OK, now that Donald Trump’s dealt a major blow to the Birther movement, he’s moving on to his next target: President Obama’s educational record. And, naturally, this has Obama’s defenders once again trotting out the race card — it’s obviously racist to bring up the mere question of whether or not affirmative action played a role in his academic career.
Which is precisely what a lot of us who are concerned about affirmative action have warned about.
Affirmative action was a policy intended to counter years of institutionalized racism in education, business, and government. Prior to that, officially most things were done on a merit basis, with favoritism practiced under the table on the basis of race, sex, or other lousy criteria. AA did some real damage to that despicable practice.
But it had its own drawbacks. By introducing another criterion to the equation beyond ability and achievement, that meant that those who were in a position to benefit from their identity would be put in a position where their own merits as an individual could be questioned and challenged. The biggest example that comes to my mind is Clarence Thomas, who to this day is denigrated and mocked by his opponents on that basis, but the early days of Saturday Night Live and its apparent “one black guy” rule.
Of course, one way past this is to have an actual record of accomplishments, of deeds that one can point to and say “I did that.”
That wasn’t an option for President Obama in 2008. As others noted, he wasn’t accomplished, he was “credentialed.” Where McCain, Palin, and even Biden could point to things they had done, he had his resume and a list of positions he’d held and honors he’d won — but very little he could show that he had done with all those credentials.
I didn’t buy into that. I didn’t vote for the guy. It’s long been an axiom in science that theory is great, but it’s always trumped by reality. But I was outvoted, and the presidency went to the guy who, in theory, was the best qualified — but had never held any kind of leadership or executive position, who’d never held any real power or authority.
So he was elected on his credentials. It’s a bit late, but considering his record of “accomplishments’ in office and how he’s started his campaign for re-election (officially, that is; he never stopped running from the first time), it strikes me as fair and appropriate to examine those credentials and see just what they mean.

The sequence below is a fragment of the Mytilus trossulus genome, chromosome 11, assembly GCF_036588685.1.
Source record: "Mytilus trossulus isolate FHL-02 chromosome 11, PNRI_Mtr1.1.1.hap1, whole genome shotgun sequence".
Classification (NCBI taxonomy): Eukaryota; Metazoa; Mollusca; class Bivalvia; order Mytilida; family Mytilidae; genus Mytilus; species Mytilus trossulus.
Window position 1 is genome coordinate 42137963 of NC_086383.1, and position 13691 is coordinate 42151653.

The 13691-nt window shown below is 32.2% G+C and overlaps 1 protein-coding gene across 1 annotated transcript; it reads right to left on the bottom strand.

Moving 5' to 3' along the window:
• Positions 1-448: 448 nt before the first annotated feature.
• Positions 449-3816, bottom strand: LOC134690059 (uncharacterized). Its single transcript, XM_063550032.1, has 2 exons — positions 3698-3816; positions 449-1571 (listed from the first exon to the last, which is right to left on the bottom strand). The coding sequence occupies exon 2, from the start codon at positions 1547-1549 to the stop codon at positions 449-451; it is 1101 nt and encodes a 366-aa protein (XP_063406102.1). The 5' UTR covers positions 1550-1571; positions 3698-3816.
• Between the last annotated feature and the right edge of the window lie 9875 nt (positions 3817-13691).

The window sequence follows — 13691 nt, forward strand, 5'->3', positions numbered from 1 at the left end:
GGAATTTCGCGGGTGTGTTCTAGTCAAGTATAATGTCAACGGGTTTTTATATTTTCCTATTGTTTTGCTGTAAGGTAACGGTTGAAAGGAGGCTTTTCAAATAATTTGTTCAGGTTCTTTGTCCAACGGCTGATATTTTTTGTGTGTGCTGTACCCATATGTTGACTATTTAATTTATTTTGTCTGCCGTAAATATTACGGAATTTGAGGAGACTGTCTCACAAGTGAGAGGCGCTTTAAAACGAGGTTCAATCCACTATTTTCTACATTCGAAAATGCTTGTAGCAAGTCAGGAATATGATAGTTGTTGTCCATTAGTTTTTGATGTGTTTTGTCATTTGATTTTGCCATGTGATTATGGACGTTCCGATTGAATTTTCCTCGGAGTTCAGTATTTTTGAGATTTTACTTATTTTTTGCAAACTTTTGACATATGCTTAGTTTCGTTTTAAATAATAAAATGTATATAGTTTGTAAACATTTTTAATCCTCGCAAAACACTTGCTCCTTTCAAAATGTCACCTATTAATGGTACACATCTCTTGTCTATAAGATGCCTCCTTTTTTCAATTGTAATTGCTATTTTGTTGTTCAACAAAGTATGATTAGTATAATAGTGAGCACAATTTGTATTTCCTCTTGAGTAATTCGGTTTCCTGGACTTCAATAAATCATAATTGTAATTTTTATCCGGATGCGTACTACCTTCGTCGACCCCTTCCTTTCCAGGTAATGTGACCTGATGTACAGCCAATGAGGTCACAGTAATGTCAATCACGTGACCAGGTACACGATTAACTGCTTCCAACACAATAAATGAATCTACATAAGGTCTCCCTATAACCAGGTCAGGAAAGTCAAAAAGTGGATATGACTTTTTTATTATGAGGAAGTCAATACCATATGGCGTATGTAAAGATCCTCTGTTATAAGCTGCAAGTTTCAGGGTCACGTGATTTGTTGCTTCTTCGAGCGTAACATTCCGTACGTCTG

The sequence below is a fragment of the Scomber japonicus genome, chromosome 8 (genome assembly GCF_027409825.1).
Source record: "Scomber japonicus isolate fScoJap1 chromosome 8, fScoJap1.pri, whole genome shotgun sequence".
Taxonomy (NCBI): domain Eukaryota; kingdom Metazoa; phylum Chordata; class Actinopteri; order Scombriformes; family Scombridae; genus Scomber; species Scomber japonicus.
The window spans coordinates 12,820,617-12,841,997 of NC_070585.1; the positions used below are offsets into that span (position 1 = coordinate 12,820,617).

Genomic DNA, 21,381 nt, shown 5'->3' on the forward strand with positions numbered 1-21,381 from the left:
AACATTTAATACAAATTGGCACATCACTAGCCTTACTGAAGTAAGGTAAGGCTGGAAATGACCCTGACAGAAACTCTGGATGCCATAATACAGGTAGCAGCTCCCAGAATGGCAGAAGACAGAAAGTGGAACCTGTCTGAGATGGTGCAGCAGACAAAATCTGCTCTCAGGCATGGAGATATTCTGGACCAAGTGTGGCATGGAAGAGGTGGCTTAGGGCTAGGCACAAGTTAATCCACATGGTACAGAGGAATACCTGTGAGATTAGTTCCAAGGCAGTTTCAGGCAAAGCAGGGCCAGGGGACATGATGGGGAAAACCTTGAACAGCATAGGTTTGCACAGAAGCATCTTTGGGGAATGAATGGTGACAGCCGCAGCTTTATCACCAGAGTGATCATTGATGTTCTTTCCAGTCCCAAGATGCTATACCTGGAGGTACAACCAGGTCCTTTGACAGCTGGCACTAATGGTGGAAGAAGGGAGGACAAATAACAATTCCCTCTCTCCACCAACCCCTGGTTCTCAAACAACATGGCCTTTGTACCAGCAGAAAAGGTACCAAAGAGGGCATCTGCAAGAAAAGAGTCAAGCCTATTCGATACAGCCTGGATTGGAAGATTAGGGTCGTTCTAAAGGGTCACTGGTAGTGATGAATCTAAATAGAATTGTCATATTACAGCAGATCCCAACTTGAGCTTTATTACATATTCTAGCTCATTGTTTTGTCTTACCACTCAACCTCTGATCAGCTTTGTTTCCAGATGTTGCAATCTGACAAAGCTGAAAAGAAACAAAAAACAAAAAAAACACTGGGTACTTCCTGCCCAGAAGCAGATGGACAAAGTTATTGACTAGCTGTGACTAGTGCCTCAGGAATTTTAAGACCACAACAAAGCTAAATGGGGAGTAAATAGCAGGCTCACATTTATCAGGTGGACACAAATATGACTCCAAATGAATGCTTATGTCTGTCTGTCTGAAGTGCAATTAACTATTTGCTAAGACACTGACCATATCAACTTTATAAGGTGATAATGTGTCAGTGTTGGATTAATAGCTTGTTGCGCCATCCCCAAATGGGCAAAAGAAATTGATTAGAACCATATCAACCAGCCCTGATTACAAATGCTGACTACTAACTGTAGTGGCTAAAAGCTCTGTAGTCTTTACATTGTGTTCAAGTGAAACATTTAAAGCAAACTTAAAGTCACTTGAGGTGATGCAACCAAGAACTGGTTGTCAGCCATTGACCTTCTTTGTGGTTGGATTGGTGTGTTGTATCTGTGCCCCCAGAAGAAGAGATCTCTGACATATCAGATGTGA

It’s not without precedent. In 2004, John Kerry made his three months of Viet Nam service the focal point of his campaign, and people naturally gave that a great deal of scrutiny. (Considering how little Kerry did in the Senate leading up to that, and what he did after he returned, it was no surprise that he’d want to gloss over all that.) In 1984, President Reagan sough re-election on the basis of one simple question: “are you better off than you were four years ago?” That was an invitation to judge him and his worthiness based on his own performance.
As I noted, Obama’s resume is quite impressive. But it’s also very, very opaque.
He was a United States Senator for four years — but he spent most of his time running for president.
He was a State Senator in Illinois for years — but his legislative records are sealed, and there is very little legislation that bears his stamp.
He was a Constitutional law lecturer for the University of Chicago for years — but published no papers or had any real accomplishments of note.
He headed up a non-profit to improve Chicago’s schools, overseeing the spending of millions of dollars — to no apparent effect.
He was a “community organizer” who didn’t really achieve much.
He was editor of Harvard Law Review — but no one can point to any high points of his administration.
He graduated Cum Laude from Harvard Law School — but we don’t know what those grades were, or in what classes.
These are all very fair, very legitimate, and very important questions. And they should have been addressed in 2008, but those of us who asked them were ignored — at best. Usually, we were called “RAAAAACIST” and variants thereof.
Well, we’re now being asked to renew Obama’s contract for a second four-year term. I think we need to review not only his performance, but his initial application.